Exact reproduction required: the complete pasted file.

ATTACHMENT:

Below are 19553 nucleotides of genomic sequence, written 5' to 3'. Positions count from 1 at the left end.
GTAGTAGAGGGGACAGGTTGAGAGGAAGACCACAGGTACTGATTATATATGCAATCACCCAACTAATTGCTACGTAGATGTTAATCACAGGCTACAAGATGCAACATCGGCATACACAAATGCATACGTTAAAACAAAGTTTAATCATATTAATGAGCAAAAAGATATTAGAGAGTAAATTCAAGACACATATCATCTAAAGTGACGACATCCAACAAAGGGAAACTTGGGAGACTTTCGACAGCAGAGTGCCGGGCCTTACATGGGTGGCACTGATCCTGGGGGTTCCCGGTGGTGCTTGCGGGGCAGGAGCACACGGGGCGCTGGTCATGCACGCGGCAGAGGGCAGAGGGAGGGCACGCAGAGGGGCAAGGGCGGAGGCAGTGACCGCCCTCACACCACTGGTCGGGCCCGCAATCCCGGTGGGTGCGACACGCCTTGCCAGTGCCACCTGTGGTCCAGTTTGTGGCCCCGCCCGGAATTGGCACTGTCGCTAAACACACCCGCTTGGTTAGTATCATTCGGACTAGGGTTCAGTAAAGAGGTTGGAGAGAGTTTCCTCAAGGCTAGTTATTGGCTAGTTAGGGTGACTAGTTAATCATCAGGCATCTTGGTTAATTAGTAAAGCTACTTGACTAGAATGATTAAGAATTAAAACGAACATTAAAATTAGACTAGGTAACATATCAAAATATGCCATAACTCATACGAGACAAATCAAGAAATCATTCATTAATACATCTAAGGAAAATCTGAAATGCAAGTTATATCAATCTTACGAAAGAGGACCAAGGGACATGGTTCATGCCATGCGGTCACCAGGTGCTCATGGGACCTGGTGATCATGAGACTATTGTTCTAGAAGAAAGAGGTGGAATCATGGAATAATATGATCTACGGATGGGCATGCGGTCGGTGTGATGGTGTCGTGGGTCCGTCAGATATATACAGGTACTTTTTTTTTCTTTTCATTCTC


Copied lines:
Below are 19553 nucleotides of genomic sequence, written 5' to 3'. Positions count from 1 at the left end.
GTAGTAGAGGGGACAGGTTGAGAGGAAGACCACAGGTACTGATTATATATGCAATCACCCAACTAATTGCTACGTAGATGTTAATCACAGGCTACAAGATGCAACATCGGCATACACAAATGCATACGTTAAAACAAAGTTTAATCATATTAATGAGCAAAAAGATATTAGAGAGTAAATTCAAGACACATATCATCTAAAGTGACGACATCCAACAAAGGGAAACTTGGGAGACTTTCGACAGCAGAGTGCCGGGCCTTACATGGGTGGCACTGATCCTGGGGGTTCCCGGTGGTGCTTGCGGGGCAGGAGCACACGGGGCGCTGGTCATGCACGCGGCAGAGGGCAGAGGGAGGGCACGCAGAGGGGCAAGGGCGGAGGCAGTGACCGCCCTCACACCACTGGTCGGGCCCGCAATCCCGGTGGGTGCGACACGCCTTGCCAGTGCCACCTGTGGTCCAGTTTGTGGCCCCGCCCGGAATTGGCACTGTCGCTAAACACACCCGCTTGGTTAGTATCATTCGGACTAGGGTTCAGTAAAGAGGTTGGAGAGAGTTTCCTCAAGGCTAGTTATTGGCTAGTTAGGGTGACTAGTTAATCATCAGGCATCTTGGTTAATTAGTAAAGCTACTTGACTAGAATGATTAAGAATTAAAACGAACATTAAAATTAGACTAGGTAACATATCAAAATATGCCATAACTCATACGAGACAAATCAAGAAATCATTCATTAATACATCTAAGGAAAATCTGAAATGCAAGTTATATCAATCTTACGAAAGAGGACCAAGGGACATGGTTCATGCCATGCGGTCACCAGGTGCTCATGGGACCTGGTGATCATGAGACTATTGTTCTAGAAGAAAGAGGTGGAATCATGGAATAATATGATCTACGGATGGGCATGCGGTCGGTGTGATGGTGTCGTGGGTCCGTCAGATATATACAGGTACTTTTTTTTTCTTTTCATTCTC